A federal appeals court has ruled that Massachusetts' top election official was within his rights to try to block the name of the Libertarian Party's national presidential candidate from the state ballot in 2008.
The state Libertarian party had initially put a local presidential contender on its nomination papers.
Secretary of State William Galvin, citing state election laws, said the party could not then substitute the name of national Libertarian candidate Bob Barr.
Before the election, a federal judge ordered the state to put Barr's name on the state ballot. He received less than one percent of the vote.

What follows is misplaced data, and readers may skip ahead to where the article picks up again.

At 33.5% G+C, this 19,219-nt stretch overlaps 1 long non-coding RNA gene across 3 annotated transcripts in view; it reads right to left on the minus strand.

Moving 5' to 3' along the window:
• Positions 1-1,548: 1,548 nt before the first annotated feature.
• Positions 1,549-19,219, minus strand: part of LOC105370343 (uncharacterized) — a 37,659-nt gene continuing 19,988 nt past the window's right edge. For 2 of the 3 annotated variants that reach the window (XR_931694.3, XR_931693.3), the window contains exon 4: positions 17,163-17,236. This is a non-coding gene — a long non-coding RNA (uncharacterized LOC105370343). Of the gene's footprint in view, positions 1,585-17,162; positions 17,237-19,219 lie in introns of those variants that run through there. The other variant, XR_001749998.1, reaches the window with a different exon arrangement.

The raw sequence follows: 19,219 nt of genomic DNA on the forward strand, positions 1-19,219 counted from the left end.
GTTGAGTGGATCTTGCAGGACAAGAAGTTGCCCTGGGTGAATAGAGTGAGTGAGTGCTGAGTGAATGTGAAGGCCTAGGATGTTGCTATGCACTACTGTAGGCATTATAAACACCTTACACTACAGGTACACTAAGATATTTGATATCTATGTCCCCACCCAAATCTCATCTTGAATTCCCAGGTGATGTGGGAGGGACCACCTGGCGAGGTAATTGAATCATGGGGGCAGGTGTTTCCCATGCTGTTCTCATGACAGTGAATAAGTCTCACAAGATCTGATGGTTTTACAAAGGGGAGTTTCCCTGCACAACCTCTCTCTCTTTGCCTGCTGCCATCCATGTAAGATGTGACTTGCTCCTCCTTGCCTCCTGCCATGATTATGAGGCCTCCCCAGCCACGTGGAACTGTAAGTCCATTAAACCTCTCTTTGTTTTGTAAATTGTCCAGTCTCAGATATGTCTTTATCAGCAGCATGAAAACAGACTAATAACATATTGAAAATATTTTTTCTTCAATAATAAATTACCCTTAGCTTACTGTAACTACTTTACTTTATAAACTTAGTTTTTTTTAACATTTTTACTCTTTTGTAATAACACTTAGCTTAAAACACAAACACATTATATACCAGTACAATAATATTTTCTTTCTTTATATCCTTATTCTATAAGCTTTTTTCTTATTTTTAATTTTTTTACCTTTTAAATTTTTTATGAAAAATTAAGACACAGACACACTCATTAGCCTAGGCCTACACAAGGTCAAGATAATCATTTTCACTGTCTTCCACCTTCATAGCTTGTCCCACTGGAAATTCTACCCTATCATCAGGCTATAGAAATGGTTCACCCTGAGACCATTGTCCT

On Wednesday, a three-judge panel of the 1st U.S. Circuit Court of Appeals ruled the state's ballot laws are nondiscriminatory and that Barr had enough time to collect the needed 10,000 signatures.
This program aired on November 17, 2010. The audio for this program is not available.